Marcio Jose Sanchez Associated Press Riders take a sharp turn in Livermore at the outset of the seventh stage of the Tour of California, which ends today.

Van Garderen closes in on first major career title

Published: Sunday, May. 19, 2013 - 12:00 am | Page 7C
Last Modified: Sunday, May. 19, 2013 - 8:04 am

MOUNT DIABLO STATE PARK – The dramatic attacks came as expected Saturday on the steepest sections atop Mount Diablo.

But Tejay van Garderen didn't panic. The leader of the Tour of California let his BMC Racing teammates do the heavy lifting on a day the American all but secured the first major victory of his career.

Leopold Konig of the Czech Republic wasn't worried, either. He launched a blistering assault 400 yards from the finish to overcome Colombia's Janier Acevedo for his first stage victory. Konig, of Netapp-Endura, completed the 91.4-mile leg from Livermore to Mount Diablo in 3 hours, 54 minutes, 17 seconds, with Acevedo seven seconds behind.

"I had my whole team pulling me, and he just rode away," said van Garderen, who was third, 12 seconds behind.

Konig also credited the BMC riders with helping catapult him to the top on the penultimate day of the eight-stage, 750-mile tour, which ends today in Santa Rosa.

"It wasn't really hard," Konig said.

The big winners Saturday looked no worse for wear, despite a long, steady climb to the 3,865-foot summit with 360-degree views of the Bay Area and beyond.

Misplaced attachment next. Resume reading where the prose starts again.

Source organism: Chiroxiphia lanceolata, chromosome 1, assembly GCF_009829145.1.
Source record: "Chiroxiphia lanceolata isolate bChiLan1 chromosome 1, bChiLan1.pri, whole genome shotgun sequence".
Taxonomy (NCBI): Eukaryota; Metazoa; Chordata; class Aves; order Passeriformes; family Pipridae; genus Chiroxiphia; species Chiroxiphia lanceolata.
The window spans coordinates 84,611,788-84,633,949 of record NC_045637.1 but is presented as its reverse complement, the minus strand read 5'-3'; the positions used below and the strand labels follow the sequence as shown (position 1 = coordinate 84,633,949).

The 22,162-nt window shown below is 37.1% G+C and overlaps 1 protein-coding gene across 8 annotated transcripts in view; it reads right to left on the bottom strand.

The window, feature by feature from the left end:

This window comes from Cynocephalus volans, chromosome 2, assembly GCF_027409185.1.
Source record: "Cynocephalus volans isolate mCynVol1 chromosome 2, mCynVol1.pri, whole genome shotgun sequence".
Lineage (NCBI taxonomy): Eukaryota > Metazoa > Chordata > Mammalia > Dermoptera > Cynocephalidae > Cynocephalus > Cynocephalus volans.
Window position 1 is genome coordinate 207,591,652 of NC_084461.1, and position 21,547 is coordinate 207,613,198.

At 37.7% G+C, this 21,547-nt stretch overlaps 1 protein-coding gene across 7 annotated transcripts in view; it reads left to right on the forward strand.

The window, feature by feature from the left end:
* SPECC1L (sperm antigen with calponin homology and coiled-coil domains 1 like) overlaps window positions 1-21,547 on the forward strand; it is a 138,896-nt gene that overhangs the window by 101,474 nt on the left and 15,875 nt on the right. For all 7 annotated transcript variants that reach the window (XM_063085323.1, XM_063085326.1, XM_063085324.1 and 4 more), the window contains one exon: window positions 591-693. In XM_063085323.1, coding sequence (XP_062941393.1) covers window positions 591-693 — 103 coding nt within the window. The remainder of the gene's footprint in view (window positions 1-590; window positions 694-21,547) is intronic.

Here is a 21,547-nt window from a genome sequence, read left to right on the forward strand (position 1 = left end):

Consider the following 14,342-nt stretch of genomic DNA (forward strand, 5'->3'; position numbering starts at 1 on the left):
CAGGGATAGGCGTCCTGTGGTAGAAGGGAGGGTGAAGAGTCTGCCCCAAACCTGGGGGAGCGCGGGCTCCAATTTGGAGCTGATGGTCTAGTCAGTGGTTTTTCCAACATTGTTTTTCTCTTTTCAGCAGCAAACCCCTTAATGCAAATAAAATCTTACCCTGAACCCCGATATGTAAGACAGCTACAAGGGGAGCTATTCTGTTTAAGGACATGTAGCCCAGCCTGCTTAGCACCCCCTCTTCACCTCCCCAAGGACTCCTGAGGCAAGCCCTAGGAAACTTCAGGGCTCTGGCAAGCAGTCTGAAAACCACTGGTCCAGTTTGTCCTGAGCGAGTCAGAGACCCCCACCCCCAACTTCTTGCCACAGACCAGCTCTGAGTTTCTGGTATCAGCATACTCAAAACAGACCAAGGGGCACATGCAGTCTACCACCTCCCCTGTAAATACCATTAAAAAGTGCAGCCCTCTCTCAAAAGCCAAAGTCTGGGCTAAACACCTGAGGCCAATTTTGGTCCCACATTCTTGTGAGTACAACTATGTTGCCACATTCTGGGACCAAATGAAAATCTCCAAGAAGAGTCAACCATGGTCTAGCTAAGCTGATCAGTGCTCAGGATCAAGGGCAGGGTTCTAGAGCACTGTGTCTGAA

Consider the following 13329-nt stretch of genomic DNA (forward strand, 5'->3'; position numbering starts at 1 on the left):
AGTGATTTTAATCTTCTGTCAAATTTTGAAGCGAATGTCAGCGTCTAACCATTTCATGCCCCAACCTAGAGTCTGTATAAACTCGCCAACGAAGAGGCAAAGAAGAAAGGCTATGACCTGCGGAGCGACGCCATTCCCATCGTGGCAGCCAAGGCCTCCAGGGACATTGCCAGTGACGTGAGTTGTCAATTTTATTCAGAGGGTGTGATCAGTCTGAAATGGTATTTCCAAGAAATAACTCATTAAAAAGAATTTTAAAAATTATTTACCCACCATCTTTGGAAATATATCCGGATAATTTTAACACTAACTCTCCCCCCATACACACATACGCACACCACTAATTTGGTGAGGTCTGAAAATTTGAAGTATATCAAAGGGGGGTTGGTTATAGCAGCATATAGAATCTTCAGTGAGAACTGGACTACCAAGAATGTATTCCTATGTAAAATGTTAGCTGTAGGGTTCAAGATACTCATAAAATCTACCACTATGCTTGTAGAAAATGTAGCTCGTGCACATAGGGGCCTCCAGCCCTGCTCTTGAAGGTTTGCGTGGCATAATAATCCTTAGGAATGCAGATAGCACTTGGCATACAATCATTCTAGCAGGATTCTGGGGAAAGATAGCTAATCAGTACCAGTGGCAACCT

But that final 2 1/2-mile, lung-bursting stretch didn't look that easy, as some of the tour's best climbers tried to make moves to steal a stage win.

Spain's David de la Cruz of NetApp-Endura and the Netherlands' Lieuwe Westra of Vacansoleil-DCM led a breakaway up the early part of the climb. Then, suddenly, Germany's Jens Voigt of RadioShack-Leopard took over, only to retreat as Spain's Francisco Mancebo of 5-Hour Energy attacked with 2 1/2 miles left.

After that surge, it was Acevedo's turn to try to get his second stage victory of the tour, but he didn't have the legs to hold off Konig near the finish.

"I waited until the last moment," Konig said.

Australia's Michael Rogers of Saxo-Tinkoff finished fourth in the same time as van Garderen to remain second overall, 1:47 behind.

It's doubtful anyone can overcome van Garderen's lead in the 81-mile final stage from San Francisco to the Wine Country. Van Garderen already was talking about his next conquest – the Tour de France, where he said he is ready to earn a top-three finish. Last year, he came in fifth, the highest finish by an American.

"The competition is going to be higher," he said. "It's a whole different animal. But if I keep going at this same rate, you never know."

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Read more articles by Elliott Almond



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